I think it’s entirely possible that when a new idea or concept strikes many of us we have a tendency to believe we have “discovered” something. Our epiphany is an epiphany for all mankind. I’m sure this is particularly true if we are considered (by ourselves or others) to be “smart”. But then you talk to someone else, or read something someone else wrote, and realize that there is nothing new under the sun.

Nevertheless, while exploring my thoughts and feelings on the matter I was struck by the notion that in the end our lives are really just a series of snippets in the memories of other people.

We are born, in many cases we procreate, and eventually we die. The circle of people who care about any of these things is relatively small. The number of lives most of us will touch is also relatively small. In the end, even if a whole lot of people know who we are, the people who actually feel our loss is a small subset of that number.

Who we were becomes a function of how we are recalled by those still living. Being forever silenced and unable to correct the record or defend ourselves, perception becomes reality. All the things we accomplished fade away. The awards and achievements, the degrees and certifications, all of the accumulated pieces of paper and plaques…all piled into a pine box alongside the husk of who we once were…and turned to ash and dust along with us.

All that remains are the smiles or frowns of those who knew us when, from time to time, we come to mind. The things we said or did traded in for the things people think we said or did. Nothing lasting, nothing permanent. In my case, having fathered two girls, not even my last name will carry on. All that will matter when all is said and done, is what those two girls think of me, when they think of me.

Lest I depart too sharply from my normal manner and thereby cause consternation amongst my friends, let me follow up by saying….I’ll be dead. So, in reality, I won’t know, or care, what anyone still alive thinks. It certainly does make for some interesting thoughts though…and no doubt quite a few tee-shirts and bumper stickers about how all that matters is how we treated others, etc.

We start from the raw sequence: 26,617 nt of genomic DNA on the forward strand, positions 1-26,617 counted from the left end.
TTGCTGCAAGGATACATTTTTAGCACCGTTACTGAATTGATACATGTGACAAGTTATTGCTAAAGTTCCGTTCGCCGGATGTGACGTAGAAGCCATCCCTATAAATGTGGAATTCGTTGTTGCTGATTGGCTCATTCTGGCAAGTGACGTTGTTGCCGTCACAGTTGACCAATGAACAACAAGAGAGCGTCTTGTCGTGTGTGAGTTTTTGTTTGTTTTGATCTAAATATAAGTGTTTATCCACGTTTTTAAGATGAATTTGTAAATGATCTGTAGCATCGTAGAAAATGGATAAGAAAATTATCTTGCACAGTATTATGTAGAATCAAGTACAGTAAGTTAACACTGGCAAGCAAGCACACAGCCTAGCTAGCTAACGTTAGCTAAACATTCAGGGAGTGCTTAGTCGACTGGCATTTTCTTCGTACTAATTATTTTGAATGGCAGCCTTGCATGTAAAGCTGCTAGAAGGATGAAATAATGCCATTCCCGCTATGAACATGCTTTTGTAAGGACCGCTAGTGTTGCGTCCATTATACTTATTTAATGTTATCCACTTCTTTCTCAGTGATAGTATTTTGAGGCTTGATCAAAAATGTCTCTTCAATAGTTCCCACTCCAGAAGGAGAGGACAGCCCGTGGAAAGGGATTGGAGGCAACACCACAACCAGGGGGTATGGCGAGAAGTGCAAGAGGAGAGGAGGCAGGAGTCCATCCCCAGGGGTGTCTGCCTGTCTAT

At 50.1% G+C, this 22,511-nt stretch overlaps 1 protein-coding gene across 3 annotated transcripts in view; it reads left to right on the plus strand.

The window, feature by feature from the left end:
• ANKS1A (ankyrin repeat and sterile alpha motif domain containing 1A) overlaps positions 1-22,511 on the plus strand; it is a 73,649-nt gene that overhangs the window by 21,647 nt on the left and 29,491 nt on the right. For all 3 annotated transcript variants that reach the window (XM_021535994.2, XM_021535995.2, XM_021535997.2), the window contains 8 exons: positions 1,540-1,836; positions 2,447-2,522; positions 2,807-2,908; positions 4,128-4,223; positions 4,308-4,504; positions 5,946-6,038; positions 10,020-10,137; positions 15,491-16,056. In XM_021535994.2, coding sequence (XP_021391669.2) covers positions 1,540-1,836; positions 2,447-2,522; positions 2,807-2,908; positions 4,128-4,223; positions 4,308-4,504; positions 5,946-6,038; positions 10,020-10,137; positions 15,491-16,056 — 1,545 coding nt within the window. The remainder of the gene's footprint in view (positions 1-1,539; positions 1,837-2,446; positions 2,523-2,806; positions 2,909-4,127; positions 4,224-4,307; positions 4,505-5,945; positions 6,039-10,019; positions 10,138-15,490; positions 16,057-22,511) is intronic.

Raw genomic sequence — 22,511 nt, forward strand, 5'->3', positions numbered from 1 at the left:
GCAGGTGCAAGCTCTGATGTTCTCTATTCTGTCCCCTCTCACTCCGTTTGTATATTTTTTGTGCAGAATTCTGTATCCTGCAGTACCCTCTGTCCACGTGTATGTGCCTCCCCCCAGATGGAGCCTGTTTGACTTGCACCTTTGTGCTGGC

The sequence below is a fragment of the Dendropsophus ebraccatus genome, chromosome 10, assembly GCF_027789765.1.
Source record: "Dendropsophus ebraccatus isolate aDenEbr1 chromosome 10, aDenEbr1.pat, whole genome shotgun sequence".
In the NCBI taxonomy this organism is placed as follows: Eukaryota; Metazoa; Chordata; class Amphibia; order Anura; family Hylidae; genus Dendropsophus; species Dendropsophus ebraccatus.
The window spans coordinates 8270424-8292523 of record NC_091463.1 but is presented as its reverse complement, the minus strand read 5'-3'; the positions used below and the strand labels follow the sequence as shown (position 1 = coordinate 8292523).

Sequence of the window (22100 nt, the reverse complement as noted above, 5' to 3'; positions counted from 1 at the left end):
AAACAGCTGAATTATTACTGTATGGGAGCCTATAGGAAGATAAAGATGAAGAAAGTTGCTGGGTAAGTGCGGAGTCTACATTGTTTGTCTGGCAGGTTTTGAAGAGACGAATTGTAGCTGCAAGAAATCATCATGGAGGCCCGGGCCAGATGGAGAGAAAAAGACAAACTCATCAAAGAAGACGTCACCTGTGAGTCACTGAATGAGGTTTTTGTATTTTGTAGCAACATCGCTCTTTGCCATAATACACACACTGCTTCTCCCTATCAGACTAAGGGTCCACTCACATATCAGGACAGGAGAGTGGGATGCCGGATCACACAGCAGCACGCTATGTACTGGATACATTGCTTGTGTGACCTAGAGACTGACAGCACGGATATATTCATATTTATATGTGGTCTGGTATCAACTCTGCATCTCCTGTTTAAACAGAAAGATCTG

Right now, in a house I’ve never seen, in a town I’ve never been to, surrounded by people I’ve never met…my father is dying.   When I imagined for a moment what going to his funeral might be like, and what I would say if I were asked to say something, I came to some conclusions. I guess it’s up to the reader to determine if those conclusions are sad, or insightful, profound, or ambivalent. I can’t rightly say.

For the record, and for those not familiar with the situation, I will briefly recap. My father left my mother in the most cowardly manner I could imagine. He was a pastor and he ran off with the church secretary. He married her shortly after his divorce from my mother went through because, as he explained to me at the time, they didn’t want to live in sin, “any longer than is absolutely necessary”.

My mother is, as are we all, a flawed woman. But she continually and constantly pounded one refrain into my mind from the time I was old enough to speak. “I hate a liar”. That can be translated over to, “I hate a hypocrite”. I did see, and still see, my father as a hypocrite. I believe he violated sacred covenants, abandoned his flock, led people astray, and committed a whole host of other things that his faith deems “sins”. Nevertheless, he did them. And he did them for the most base of reasons. I have never truly found it in my heart to forgive that.

That fact is in and of itself intriguing to me. I know women whose fathers sexually molested them, and they have found it within themselves to forgive them and attempt to repair the relationship. My father broke a vow to a God I don’t quite believe in, and (to be fair) he also lied to me in the process. But these things seem so much smaller than the things other people are able to see their way past. So I have to consider for a moment, is the failing his, or mine?

Not that I bear him ill will, or walk around with anger in my heart. I just added him to my internal list of people I prefer not to associate with. What that translates to is, in the last 15 years I’ve seen him once and spoken to him by phone 3-4 times.

I guess in my dad’s case what angered me was that he set himself up as a leader and an emissary of God, and then fell on his face. And he didn’t stumble over some unusual set of circumstances or extraordinary moral conundrum. He was tripped up by the same shit he lectured me on.

He demonstrated conclusively (in my mind) that Jesus isn’t changing hearts. He tore apart his own family, and the family of the woman he committed adultery with, and then he shrugged and said, “God forgives me, if you don’t that’s your problem”.